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Methodological approach to assess the effect of soil ageing on selenium behaviour: First results concerning mobility and solid fractionation of selenium


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Coppin, F.(a) , Chabroullet, C.(a) , Martin-Garin, A.(a) , Balesdent, J.(b) , Gaudet, J.P.(c )
Biology and Fertility of Soils, Volume 42, Issue 5, June 2006, Pages 379-386 

Type de document > *Article de revue

Mots clés > mobilité, sélénium, sol

Unité de recherche > IRSN/DEI/SECRE/LRE

Auteurs > CHABROULLET Christophe, COPPIN Frédéric, MARTIN-GARIN Arnaud

Date de publication > 26/05/2006

Résumé

The aim of the study presented here is to determine the impact of short- and medium-term transformations (0-3 years) of the soil organic matter (SOM) on the major processes and parameters that enable or inhibit selenite, Se(+IV), transfers between the soil components (solid, liquid or gaseous). Three types of soil of similar mineralogical origin but containing diverse quantities and qualities of SOM were first contaminated with Se(+IV) and incubated at 28°C. Soils were sampled throughout the incubation period to characterise the mobility of Se (batch and soil column experiments) and also its fractionation within the soil compartments (selective extractions and size-density fractionation). The following are the main results obtained within the first month of incubation. (a) Selenium was partly volatilized during soil incubation (<0.1%), (b) Se extracted with CaCl2 (5×10-4 M) was equally small for the three soil samples (∼1-5%), suggesting that Se was strongly sorbed on the solid phase and (c) at least 10% of Se was associated to the particulate organic matter (POM > 50μm), whereas 60% of Se was extracted with soil humic substances. These results suggested that both SOM quantity and quality played a significant role in selenium retention. Furthermore, comparison between experimental and predicted variations of CO 2 fluxes (due to C mineralisation) and soil biomasses are presented. By this way, we estimated the capacity of the RothC model as an experimental gauging tool in the prediction of C turnover on a laboratory scale.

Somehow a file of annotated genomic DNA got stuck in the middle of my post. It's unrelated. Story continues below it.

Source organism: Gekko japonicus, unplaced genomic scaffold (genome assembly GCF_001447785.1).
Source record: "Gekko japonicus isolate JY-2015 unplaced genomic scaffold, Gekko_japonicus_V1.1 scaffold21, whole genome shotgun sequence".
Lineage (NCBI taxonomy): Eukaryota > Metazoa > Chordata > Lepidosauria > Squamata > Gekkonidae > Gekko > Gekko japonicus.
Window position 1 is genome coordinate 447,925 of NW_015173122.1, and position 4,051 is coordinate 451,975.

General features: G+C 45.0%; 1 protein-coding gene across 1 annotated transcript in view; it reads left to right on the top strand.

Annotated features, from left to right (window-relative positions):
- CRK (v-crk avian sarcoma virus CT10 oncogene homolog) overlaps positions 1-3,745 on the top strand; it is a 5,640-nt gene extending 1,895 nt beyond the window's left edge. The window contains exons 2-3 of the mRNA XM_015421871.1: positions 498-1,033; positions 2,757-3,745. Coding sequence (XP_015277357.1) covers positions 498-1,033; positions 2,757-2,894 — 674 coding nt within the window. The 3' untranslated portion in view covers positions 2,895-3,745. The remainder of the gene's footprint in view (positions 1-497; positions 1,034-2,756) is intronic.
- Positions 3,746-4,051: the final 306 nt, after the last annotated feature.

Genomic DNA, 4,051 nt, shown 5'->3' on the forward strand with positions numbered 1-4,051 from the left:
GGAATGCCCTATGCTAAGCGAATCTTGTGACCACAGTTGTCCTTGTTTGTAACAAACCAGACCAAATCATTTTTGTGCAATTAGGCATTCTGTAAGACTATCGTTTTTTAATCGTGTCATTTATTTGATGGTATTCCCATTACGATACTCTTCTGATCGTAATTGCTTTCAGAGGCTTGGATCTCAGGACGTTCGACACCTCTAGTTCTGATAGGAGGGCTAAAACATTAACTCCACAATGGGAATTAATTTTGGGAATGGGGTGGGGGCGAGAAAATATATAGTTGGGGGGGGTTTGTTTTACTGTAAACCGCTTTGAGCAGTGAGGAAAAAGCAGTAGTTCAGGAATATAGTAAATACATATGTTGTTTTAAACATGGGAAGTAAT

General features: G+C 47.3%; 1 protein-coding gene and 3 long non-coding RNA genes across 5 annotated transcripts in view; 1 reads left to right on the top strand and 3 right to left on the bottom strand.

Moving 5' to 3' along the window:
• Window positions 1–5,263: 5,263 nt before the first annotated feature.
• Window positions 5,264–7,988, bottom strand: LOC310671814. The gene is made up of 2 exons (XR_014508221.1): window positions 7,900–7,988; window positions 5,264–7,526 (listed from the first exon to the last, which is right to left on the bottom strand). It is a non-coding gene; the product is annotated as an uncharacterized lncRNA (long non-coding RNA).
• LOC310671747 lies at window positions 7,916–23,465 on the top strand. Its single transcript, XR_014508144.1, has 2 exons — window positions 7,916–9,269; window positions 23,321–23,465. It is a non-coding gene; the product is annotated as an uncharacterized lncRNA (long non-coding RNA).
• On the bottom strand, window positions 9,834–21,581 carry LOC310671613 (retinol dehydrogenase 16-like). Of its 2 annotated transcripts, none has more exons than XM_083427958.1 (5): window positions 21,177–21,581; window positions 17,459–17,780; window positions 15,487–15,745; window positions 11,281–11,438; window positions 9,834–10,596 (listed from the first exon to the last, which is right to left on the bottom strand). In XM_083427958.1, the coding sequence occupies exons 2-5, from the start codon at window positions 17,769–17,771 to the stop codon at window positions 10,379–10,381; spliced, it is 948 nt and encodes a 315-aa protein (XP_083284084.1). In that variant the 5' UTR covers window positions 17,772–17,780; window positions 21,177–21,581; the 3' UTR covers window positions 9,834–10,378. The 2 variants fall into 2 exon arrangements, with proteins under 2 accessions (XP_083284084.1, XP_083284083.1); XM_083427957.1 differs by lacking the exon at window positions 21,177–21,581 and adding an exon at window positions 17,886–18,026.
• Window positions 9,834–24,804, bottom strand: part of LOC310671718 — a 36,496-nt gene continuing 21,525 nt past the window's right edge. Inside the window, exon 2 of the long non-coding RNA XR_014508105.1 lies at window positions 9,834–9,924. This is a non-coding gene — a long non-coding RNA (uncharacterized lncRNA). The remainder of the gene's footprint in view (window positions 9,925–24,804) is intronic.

a- Laboratory of Radioecology and Ecotoxicology (LRE), IRSN/DEI/SECRE, Bldg. 186, Cadarache, BP 3, 13115 Saint Paul lez Durance Cedex, France
b- Laboratoire d'Ecologie Microbienne de la Rhizosphere, UMR 6191 CNRS-CEA-Univ. de la Méditerranée, CEA DEVM, 13115 Saint-Paul lez Durance Cedex, France
c- Laboratoire d'Étude des Transferts en Hydrologie et Environnement (LTHE), CNRS/INPG/IRD/UJF, University of Grenoble I, BP 53, 38041 Grenoble Cedex 9, France